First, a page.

Prema Rangachary was up at 5.00 am. The guests had started arriving. Dancers. Singers. Organisers from Chennai. Jutu, the school puppy, welcomed guests with what she believed was a fierce “don’t-move” growl. She was greeted with laughter and lots of petting.
This was the third edition of Svanubhava to be held in Vidya Vanam school in Anaikatti, 32 km from Coimbatore. On the morning of February 21, it felt less like a school; more like a family wedding.
At 9:45 am, under a shamiana and a gentle sun, TM Srikanth (Academic Coordinator of Vidya Vanam) welcomed the gathering. First to go up on stage were the school’s own kids. The singers, in bright long skirts and blouses, were accompanied by a live orchestra; the dancers, in elegant half-saris, their feet and fingertips red with alta , performed a Jathiswaram and Gummi dance.
Kali Veerapathiran’s troupe showcased the link between folk and classical dance forms. Bharatanatyam and Oyilattam; Kuchupudi and Karagattam; Odissi and Devarattam; Kathak and Thappattam. The performance was electrifying. For 15 minutes after the show, Kali was mobbed by selfie and photo requests.
Next up was a Tamil play, Naadi , both entertaining and thought provoking. The kids kept beat during the classical music recital by Brindha Manickavasakan and team. Alongside the astonished kids was the school cat, attentive and alert, until a bird somewhere caught its eye. Questions came thick and fast. How do you remember the lyrics, one kid asked. “I sing each song one hundred times,” Brindha replied.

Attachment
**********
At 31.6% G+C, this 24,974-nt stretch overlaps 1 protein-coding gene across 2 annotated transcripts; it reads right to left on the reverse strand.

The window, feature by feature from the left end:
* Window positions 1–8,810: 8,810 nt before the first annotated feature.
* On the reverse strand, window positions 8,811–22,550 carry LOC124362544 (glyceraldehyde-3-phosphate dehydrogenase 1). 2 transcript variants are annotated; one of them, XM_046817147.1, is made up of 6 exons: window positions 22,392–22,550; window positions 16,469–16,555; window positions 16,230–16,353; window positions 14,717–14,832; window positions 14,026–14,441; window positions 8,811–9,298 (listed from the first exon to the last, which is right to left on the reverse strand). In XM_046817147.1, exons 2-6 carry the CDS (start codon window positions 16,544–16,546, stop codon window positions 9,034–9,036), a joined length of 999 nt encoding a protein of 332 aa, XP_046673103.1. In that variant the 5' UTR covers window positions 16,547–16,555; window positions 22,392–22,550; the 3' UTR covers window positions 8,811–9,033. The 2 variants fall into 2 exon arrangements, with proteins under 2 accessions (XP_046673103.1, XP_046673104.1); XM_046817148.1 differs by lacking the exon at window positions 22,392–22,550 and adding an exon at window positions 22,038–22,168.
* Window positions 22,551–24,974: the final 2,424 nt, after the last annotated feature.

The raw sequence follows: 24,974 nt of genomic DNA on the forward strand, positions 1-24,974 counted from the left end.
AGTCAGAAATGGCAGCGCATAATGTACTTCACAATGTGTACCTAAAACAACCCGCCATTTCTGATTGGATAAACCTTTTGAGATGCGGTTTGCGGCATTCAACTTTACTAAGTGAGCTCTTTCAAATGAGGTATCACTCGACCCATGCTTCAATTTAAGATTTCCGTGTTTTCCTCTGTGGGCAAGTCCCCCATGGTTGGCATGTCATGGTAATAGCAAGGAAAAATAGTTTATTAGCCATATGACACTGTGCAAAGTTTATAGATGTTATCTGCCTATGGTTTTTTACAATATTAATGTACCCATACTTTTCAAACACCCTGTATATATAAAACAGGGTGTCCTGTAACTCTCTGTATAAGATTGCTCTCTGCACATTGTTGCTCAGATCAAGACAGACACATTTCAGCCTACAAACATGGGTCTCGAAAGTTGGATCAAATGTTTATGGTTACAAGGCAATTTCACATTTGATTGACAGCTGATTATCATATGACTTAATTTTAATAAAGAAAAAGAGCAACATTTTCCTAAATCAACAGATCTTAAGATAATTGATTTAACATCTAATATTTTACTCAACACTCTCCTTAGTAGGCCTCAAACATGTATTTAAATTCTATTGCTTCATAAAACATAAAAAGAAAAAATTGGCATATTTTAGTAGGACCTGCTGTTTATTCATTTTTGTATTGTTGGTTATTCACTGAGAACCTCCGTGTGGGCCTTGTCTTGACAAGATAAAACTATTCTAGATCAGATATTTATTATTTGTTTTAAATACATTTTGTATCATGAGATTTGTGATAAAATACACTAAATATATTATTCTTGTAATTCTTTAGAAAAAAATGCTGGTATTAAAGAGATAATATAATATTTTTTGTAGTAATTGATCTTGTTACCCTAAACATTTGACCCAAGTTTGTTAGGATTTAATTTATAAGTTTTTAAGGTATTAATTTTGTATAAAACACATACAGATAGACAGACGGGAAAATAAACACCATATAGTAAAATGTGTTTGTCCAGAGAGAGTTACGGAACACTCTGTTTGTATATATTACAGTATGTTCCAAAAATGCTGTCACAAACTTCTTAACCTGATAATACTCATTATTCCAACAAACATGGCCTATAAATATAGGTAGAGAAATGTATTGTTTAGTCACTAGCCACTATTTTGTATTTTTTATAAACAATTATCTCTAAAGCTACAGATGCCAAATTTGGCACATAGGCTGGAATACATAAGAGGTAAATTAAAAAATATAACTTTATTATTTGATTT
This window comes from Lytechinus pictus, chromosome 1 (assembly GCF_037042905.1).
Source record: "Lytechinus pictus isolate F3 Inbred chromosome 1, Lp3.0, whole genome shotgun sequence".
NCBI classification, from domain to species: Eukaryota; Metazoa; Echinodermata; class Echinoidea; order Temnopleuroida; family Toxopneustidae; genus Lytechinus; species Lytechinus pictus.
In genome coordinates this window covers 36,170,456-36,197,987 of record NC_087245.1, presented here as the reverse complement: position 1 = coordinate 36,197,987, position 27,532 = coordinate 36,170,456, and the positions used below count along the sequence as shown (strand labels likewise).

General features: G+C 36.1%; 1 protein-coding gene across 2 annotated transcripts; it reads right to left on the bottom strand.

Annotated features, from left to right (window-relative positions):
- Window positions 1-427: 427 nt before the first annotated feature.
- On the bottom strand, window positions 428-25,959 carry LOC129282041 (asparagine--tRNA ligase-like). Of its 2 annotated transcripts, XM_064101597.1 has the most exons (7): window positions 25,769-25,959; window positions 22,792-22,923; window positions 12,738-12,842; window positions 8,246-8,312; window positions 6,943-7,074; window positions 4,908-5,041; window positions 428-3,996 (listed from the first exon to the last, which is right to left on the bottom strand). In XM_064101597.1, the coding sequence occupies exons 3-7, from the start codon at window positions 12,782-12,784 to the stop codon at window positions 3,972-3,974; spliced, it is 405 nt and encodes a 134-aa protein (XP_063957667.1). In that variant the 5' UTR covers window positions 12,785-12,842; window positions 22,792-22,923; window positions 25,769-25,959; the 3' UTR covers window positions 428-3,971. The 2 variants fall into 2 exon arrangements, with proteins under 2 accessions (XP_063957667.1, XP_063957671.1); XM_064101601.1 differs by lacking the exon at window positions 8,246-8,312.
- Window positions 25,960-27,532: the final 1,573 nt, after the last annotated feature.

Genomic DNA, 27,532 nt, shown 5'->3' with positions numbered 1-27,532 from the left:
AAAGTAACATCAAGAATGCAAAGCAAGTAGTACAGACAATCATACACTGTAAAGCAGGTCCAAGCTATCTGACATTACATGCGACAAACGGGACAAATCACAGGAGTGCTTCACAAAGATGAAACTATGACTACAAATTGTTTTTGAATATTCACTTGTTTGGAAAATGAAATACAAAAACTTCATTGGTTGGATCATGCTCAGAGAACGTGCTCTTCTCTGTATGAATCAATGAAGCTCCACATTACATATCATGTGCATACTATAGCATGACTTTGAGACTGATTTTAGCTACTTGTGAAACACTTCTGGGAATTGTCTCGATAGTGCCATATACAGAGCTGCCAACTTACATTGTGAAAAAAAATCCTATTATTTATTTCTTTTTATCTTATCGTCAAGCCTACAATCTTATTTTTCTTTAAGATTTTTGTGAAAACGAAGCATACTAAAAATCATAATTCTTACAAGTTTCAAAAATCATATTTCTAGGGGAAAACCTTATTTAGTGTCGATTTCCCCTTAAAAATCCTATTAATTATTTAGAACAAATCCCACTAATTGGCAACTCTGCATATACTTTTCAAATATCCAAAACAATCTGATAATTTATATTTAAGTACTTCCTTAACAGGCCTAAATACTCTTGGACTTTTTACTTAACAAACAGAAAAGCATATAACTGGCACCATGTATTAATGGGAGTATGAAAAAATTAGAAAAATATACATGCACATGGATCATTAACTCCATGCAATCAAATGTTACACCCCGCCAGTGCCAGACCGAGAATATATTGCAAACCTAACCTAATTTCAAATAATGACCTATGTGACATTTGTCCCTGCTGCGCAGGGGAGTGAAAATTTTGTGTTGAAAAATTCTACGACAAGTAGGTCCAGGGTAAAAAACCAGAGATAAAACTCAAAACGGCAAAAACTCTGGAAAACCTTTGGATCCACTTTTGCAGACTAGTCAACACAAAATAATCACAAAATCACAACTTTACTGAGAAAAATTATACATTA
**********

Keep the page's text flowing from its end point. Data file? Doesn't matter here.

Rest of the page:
Shivaji Rao’s troupe also left the kids gasping. The tricks — some daring, some deadly — probably resulted in a youthful comment on the feedback board outside the dining hall: “venom”. The rest appreciated the line-up, and children and visitors wrote with coloured pens, in beautiful cursive.
Tea and lunch breaks on both days were busy. Food counters arranged around a banyan tree served sambar rice on day one and biryani on day two to 900 kids from 10 schools. They wandered around the large campus — circled by purple hills — and admired, and sometimes bought, carved stone pendants, palm leaf puppets and bead jewellery at the stalls on the sports ground.
Koodiyattam began with a sharp and spell-binding mizhavu recital. Then Kapila Venu emerged from behind a red and gold curtain. She sat still as a sculpture, only her eyes moving, then her hands while the glass and beads in her hip belt glinted in the light of the oil lamp. She sang and performed the story of Kurma Avatar and, as she churned the ocean, the edakka and mizhavu drums provided rich drama.
Bharathi Thirumagan’s Villupaattu group had the children clapping enthusiastically in accompaniment, often drowning the percussionists on stage. Her easy humour and rapport with her son who also sang alongside her were big hits.
The Badaga dance by Mahalinga Troupe got a rousing reception. The movements of the five male dancers, all dressed in white, were graceful and simple. The instruments — drums, rattle, trumpet and clarinet — cheerful and energetic. The troupe then invited the kids to dance along if they wished. The whole ‘floor’ came alive with hundreds of children dancing in circles, laughing, clapping and it felt like the FDFS of a Rajini movie.
The finale, a percussion ensemble, began with a mridangam and tavil performance which ended in a thumping crescendo. Mridangist Delhi Sairam promised the children a “surprise” and the kids cheered when three drummers, two with parais and one with a thamur came on stage. The five then played together and also explained and demonstrated the range of sounds from each drum.
“Anna, last year you danced as you played the parai drums. Please can you dance for us now?” a student asked. So Saravanan, Iyappan and Lyakathali danced and drummed and the children clapped and whistled and hooted …